Nigeria’s students face a crucial moment as WAEC pleads for a break from the strike to save their exams.

Strike: WAEC Appeals For Strike Exemption Because Of This

WAEC Appeals

Dr. Amos Dangut, Head of the Nigeria National Office of the West African Examinations Council (WAEC), has made a heartfelt plea to the organised labour unions for an exemption from the ongoing nationwide strike.


This request aims to ensure that the West African Senior School Certificate Examination (WASSCE), currently in progress, can be conducted without disruptions.

WAEC exam which began on April 30 and is set to conclude on June 24, 2024, is a critical exam for students across Nigeria.

However, the nationwide strike, initiated on June 3, 2024, in response to the Federal Government’s refusal to increase the proposed minimum wage from ₦60,000, poses a significant threat to its smooth conduct.

During an interview, Dr. Dangut expressed empathy for the plight of Nigerian workers but pointed out the severe consequences for students if the exams are disrupted.

Our Children Must Not Suffer

“We all know the difficulties we’re facing in the country. It’s a tough situation for everyone, including WAEC. But our children must not suffer because of this,” he stated.

Dr. Dangut emphasised the global implications of missing these exams.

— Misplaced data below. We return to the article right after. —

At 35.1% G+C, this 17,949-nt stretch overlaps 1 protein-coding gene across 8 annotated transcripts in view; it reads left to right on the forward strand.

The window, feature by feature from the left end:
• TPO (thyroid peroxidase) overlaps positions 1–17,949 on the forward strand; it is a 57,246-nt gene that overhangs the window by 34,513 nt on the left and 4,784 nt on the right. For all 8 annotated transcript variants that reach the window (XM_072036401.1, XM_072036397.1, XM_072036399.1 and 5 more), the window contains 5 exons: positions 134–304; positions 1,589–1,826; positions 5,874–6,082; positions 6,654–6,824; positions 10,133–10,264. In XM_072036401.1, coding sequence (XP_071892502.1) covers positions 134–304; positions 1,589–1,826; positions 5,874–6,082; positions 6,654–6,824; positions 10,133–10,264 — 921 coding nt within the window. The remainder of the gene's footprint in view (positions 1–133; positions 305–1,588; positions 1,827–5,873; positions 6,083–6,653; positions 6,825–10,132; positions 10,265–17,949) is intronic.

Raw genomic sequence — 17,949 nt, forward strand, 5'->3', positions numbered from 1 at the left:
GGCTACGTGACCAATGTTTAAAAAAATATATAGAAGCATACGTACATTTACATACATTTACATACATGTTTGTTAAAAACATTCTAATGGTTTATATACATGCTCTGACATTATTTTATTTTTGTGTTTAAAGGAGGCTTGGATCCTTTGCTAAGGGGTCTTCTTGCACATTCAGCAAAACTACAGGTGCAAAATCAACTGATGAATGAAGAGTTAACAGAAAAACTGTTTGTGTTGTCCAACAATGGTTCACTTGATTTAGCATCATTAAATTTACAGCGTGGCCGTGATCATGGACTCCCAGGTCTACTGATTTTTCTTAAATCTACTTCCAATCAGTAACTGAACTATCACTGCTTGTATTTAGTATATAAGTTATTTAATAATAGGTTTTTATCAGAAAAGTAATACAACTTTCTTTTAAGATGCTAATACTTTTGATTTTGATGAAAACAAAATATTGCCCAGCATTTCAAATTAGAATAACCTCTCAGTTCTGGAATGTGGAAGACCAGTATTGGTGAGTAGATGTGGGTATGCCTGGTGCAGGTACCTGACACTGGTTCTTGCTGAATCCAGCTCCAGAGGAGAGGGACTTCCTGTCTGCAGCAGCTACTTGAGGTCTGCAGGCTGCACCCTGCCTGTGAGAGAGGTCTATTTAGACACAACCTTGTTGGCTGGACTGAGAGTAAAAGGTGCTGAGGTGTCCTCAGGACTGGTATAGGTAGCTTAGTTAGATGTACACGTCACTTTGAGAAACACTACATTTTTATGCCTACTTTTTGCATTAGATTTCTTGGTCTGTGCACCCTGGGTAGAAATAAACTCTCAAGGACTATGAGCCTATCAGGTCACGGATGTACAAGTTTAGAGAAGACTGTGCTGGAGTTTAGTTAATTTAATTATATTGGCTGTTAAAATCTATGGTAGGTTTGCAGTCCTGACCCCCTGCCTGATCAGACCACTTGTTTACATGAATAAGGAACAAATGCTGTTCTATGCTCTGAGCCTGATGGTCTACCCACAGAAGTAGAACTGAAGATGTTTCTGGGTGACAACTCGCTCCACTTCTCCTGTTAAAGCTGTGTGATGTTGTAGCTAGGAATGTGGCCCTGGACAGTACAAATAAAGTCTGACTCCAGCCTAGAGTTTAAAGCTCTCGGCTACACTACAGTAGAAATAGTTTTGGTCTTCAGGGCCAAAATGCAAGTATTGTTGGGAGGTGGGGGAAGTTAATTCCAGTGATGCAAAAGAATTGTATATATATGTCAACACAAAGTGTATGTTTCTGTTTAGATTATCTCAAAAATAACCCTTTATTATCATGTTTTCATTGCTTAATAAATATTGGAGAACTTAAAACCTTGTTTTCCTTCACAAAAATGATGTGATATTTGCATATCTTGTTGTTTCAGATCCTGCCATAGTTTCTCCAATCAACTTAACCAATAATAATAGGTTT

“In today’s globalised world, not writing these exams will place our children at a severe disadvantage.


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“Their peers in other parts of the world will move forward, while our children could be left behind. The cause of the workers is just, but we must also think about our children’s futures.”

Consequences Of Pausing WAEC Exam

He highlighted the broader consequences if the exams did not proceed as planned.

“If our children miss their exams while others don’t, who will understand our plight? No university will consider the strike when it comes to admissions. Our children will simply be left behind.”

Dr. Dangut called on all stakeholders to ensure the exams could proceed without hindrance.

“We need to provide an environment where these exams can be conducted smoothly.

“We understand and share the workers’ pain, but we must prioritize our children’s education. They should not bear the brunt of this strike.”

He continued: “We appeal to everyone – please let our children take their exams. If the teacher or gatekeeper doesn’t show up, the children suffer. We are ready to conduct the exams, but we need the right conditions”.

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